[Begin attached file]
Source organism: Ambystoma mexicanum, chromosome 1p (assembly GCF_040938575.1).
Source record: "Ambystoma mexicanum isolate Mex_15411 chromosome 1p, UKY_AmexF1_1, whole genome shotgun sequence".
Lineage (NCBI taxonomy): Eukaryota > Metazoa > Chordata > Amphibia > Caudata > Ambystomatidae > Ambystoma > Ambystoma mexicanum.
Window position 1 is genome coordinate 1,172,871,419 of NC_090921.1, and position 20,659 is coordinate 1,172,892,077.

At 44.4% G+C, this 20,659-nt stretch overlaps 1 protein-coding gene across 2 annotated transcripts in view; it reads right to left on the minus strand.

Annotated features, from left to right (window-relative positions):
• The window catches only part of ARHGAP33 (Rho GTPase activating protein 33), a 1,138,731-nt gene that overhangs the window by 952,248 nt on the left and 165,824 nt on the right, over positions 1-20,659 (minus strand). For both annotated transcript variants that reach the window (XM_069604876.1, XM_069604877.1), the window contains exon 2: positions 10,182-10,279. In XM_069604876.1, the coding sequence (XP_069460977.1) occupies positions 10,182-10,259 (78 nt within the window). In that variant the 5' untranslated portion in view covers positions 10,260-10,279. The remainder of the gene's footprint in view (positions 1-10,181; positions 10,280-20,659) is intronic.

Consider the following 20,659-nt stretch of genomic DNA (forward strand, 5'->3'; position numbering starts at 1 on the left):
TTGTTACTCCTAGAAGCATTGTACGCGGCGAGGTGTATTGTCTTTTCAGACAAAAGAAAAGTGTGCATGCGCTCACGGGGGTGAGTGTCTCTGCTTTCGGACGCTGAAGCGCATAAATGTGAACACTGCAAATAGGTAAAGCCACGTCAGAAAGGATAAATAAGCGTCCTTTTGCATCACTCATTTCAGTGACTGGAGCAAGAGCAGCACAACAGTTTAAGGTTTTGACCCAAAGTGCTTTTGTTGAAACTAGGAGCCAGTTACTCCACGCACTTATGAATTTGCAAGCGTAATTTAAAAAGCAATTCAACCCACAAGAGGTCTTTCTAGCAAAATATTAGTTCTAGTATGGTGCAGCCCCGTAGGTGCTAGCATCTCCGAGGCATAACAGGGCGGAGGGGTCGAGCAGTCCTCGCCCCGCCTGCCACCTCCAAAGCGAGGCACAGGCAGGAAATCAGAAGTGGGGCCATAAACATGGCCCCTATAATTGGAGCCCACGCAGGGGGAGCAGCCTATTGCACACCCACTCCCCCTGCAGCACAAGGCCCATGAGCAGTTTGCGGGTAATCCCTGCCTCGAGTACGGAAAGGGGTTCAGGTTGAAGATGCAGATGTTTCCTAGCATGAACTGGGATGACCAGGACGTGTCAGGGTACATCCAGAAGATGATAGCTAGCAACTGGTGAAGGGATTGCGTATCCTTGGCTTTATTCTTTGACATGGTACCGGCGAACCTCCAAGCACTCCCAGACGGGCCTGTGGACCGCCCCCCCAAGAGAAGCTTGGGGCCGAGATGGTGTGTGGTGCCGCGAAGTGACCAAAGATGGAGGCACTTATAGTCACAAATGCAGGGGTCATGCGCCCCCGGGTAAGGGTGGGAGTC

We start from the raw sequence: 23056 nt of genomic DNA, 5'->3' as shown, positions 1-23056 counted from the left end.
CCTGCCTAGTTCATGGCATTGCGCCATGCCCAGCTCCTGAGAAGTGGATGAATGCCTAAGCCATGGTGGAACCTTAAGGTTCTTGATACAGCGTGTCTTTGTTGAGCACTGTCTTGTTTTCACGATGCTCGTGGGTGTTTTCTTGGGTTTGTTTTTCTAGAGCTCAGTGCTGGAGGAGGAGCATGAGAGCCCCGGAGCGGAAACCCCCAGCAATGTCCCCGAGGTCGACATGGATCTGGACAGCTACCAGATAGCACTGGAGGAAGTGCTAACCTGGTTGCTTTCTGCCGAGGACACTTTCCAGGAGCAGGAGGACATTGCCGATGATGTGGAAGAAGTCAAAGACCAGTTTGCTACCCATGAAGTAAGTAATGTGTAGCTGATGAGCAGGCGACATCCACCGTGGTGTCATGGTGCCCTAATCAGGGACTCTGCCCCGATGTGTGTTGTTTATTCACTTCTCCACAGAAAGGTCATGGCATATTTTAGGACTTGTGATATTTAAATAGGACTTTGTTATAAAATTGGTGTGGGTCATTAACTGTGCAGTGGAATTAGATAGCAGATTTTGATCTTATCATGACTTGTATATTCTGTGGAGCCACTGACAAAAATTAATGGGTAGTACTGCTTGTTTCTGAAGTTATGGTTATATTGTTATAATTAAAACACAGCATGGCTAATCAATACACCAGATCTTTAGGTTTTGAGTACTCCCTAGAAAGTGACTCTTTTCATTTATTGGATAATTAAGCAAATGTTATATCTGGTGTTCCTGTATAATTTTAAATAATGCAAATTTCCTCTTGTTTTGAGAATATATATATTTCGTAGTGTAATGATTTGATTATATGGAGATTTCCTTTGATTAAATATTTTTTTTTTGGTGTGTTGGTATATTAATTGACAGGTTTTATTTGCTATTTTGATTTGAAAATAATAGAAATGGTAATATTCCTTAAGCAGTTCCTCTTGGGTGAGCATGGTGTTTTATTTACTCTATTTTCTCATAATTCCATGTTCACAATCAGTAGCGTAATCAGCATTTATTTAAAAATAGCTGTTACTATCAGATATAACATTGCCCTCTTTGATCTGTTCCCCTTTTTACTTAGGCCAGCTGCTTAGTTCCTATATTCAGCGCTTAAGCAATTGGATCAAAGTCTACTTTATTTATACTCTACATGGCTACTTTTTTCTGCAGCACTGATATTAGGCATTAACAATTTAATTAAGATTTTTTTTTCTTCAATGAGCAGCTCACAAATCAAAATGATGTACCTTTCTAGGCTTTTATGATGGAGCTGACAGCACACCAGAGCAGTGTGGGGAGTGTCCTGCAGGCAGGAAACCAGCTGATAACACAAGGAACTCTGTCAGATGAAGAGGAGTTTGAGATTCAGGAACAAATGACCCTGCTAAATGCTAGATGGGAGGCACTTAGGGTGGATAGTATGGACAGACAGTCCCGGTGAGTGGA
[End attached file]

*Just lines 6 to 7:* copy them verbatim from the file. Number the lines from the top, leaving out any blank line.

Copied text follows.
Annotated features, from left to right (window-relative positions):
• The window catches only part of ARHGAP33 (Rho GTPase activating protein 33), a 1,138,731-nt gene that overhangs the window by 952,248 nt on the left and 165,824 nt on the right, over positions 1-20,659 (minus strand). For both annotated transcript variants that reach the window (XM_069604876.1, XM_069604877.1), the window contains exon 2: positions 10,182-10,279. In XM_069604876.1, the coding sequence (XP_069460977.1) occupies positions 10,182-10,259 (78 nt within the window). In that variant the 5' untranslated portion in view covers positions 10,260-10,279. The remainder of the gene's footprint in view (positions 1-10,181; positions 10,280-20,659) is intronic.